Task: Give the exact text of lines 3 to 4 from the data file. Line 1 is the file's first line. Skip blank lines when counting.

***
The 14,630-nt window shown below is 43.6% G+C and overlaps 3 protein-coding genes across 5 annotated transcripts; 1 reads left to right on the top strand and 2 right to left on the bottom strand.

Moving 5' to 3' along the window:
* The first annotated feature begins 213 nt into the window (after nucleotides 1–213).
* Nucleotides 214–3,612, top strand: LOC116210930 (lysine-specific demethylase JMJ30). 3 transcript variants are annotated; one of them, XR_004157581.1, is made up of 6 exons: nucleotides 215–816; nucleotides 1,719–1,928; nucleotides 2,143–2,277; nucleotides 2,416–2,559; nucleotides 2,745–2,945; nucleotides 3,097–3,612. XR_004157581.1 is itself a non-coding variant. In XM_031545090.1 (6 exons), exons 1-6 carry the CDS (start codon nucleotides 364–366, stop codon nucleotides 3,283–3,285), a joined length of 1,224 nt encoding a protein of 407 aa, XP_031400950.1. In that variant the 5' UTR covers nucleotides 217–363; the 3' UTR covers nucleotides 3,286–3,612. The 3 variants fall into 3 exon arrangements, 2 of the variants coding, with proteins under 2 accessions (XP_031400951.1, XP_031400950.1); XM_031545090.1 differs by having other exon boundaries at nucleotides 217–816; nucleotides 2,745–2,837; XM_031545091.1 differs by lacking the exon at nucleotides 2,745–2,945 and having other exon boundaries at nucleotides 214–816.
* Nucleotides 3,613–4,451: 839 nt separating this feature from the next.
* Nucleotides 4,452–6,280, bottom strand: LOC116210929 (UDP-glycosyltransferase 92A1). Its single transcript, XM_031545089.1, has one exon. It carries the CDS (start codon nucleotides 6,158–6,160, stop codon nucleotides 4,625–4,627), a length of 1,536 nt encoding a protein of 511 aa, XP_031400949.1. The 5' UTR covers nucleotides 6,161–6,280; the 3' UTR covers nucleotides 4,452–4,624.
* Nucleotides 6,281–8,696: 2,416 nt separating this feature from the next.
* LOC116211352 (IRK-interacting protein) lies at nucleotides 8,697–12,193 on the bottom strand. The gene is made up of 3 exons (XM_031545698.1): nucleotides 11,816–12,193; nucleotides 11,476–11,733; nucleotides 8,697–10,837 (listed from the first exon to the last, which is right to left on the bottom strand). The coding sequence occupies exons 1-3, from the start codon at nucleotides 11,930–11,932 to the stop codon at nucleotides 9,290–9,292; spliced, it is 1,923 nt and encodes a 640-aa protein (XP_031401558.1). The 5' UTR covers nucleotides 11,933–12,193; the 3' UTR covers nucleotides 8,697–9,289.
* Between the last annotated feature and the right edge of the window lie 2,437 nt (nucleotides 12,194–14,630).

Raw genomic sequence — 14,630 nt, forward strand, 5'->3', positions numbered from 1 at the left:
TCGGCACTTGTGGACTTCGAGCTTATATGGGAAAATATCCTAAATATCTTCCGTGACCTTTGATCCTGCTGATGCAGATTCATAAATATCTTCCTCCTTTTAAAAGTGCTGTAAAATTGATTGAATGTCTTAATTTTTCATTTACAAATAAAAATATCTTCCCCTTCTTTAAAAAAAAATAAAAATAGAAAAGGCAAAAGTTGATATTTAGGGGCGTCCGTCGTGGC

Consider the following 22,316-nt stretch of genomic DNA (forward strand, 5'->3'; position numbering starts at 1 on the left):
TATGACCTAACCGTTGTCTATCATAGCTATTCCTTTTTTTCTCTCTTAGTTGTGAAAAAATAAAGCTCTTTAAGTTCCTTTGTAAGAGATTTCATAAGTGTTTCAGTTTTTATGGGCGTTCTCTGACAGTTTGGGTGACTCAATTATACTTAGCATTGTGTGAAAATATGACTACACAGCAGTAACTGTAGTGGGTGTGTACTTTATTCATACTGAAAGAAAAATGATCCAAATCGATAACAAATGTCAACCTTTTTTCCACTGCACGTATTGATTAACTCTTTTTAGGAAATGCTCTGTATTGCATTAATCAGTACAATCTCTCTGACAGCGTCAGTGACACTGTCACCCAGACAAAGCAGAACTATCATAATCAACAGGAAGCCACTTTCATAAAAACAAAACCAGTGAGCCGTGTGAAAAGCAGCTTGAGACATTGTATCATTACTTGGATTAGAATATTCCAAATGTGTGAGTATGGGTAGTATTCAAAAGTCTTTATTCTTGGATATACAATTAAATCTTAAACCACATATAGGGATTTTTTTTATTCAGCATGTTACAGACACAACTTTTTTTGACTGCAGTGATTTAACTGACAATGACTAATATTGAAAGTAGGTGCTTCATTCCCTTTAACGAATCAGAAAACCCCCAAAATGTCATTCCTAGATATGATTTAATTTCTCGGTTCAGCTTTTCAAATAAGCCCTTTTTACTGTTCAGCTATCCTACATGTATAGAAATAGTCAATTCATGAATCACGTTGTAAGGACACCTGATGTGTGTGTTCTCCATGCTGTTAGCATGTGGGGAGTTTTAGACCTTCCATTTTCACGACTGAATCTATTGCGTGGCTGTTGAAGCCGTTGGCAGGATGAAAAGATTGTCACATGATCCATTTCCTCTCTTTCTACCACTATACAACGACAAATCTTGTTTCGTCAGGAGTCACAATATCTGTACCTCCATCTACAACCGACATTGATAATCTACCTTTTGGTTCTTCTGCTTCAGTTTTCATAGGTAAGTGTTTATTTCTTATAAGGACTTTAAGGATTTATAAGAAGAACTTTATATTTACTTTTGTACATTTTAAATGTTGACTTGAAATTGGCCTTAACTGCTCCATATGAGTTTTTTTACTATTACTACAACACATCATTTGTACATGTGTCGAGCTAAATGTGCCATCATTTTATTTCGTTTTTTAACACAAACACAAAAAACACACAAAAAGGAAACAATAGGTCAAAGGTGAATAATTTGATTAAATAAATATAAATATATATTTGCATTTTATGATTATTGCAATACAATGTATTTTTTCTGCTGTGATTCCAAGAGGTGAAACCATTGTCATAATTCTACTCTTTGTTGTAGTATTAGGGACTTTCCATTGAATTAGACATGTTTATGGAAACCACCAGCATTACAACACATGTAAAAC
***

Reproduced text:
* The first annotated feature begins 213 nt into the window (after nucleotides 1–213).
* Nucleotides 214–3,612, top strand: LOC116210930 (lysine-specific demethylase JMJ30). 3 transcript variants are annotated; one of them, XR_004157581.1, is made up of 6 exons: nucleotides 215–816; nucleotides 1,719–1,928; nucleotides 2,143–2,277; nucleotides 2,416–2,559; nucleotides 2,745–2,945; nucleotides 3,097–3,612. XR_004157581.1 is itself a non-coding variant. In XM_031545090.1 (6 exons), exons 1-6 carry the CDS (start codon nucleotides 364–366, stop codon nucleotides 3,283–3,285), a joined length of 1,224 nt encoding a protein of 407 aa, XP_031400950.1. In that variant the 5' UTR covers nucleotides 217–363; the 3' UTR covers nucleotides 3,286–3,612. The 3 variants fall into 3 exon arrangements, 2 of the variants coding, with proteins under 2 accessions (XP_031400951.1, XP_031400950.1); XM_031545090.1 differs by having other exon boundaries at nucleotides 217–816; nucleotides 2,745–2,837; XM_031545091.1 differs by lacking the exon at nucleotides 2,745–2,945 and having other exon boundaries at nucleotides 214–816.